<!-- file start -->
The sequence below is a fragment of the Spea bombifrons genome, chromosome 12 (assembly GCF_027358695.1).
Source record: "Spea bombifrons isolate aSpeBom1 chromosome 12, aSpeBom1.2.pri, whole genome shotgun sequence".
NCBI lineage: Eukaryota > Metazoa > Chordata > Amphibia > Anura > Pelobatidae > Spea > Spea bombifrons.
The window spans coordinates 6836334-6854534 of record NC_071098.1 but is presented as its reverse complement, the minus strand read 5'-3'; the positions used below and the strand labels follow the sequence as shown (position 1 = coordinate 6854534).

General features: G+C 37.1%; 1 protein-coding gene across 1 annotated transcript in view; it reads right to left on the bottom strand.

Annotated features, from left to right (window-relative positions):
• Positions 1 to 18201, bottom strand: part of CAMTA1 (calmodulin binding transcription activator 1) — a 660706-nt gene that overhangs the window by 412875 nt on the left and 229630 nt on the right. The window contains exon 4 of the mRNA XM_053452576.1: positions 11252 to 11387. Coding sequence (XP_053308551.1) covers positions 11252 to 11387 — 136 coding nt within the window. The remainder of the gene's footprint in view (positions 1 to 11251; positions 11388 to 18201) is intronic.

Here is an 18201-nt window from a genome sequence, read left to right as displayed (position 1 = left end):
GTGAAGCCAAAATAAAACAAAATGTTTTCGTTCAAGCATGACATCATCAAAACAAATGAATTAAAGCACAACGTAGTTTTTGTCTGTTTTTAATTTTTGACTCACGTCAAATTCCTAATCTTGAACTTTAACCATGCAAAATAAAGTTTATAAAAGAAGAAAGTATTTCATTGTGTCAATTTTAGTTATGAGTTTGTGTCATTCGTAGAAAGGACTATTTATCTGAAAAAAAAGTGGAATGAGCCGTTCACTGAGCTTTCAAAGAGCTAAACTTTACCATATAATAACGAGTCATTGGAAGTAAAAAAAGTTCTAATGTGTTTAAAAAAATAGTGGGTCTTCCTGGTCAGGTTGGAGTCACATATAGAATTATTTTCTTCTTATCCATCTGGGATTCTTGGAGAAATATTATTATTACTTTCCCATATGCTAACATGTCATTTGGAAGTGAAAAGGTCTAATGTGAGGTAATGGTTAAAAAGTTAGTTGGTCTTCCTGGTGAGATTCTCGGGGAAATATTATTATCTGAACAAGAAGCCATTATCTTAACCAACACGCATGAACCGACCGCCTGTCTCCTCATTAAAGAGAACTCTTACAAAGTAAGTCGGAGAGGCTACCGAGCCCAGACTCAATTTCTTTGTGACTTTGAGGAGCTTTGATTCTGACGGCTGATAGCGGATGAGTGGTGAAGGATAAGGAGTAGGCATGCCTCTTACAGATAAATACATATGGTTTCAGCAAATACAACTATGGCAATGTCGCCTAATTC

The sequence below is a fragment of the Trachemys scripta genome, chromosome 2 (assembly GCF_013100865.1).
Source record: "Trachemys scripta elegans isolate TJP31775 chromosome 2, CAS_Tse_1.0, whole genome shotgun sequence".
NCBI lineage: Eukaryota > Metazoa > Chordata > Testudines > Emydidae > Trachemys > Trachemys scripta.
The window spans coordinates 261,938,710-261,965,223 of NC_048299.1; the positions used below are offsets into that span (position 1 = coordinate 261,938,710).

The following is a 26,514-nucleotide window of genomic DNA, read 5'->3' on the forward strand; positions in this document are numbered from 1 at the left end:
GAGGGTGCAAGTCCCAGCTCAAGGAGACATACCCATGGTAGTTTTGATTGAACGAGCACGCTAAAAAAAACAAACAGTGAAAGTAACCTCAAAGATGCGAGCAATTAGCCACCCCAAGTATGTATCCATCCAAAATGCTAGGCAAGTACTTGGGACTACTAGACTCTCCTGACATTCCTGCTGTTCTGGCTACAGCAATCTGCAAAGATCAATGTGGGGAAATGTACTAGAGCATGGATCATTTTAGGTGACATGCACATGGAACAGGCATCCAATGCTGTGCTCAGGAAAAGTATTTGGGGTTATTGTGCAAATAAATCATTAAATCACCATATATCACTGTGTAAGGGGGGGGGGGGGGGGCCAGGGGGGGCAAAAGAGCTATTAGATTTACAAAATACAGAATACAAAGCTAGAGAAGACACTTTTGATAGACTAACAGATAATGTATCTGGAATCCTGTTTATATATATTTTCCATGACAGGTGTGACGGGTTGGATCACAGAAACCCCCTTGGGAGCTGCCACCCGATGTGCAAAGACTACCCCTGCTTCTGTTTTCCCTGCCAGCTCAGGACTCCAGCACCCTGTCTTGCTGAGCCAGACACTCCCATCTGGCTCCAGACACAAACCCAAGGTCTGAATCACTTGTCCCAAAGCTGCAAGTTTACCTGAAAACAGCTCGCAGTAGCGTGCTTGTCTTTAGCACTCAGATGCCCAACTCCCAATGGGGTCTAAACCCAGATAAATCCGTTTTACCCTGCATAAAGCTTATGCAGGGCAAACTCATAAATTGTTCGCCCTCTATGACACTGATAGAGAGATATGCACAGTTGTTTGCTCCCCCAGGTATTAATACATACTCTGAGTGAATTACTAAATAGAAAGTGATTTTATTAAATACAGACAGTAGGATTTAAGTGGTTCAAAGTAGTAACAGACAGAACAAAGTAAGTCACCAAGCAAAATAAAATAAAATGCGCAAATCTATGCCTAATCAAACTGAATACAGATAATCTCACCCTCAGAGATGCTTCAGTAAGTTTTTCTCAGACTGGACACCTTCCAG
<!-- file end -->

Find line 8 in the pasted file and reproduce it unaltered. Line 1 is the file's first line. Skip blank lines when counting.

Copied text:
Here is an 18201-nt window from a genome sequence, read left to right as displayed (position 1 = left end):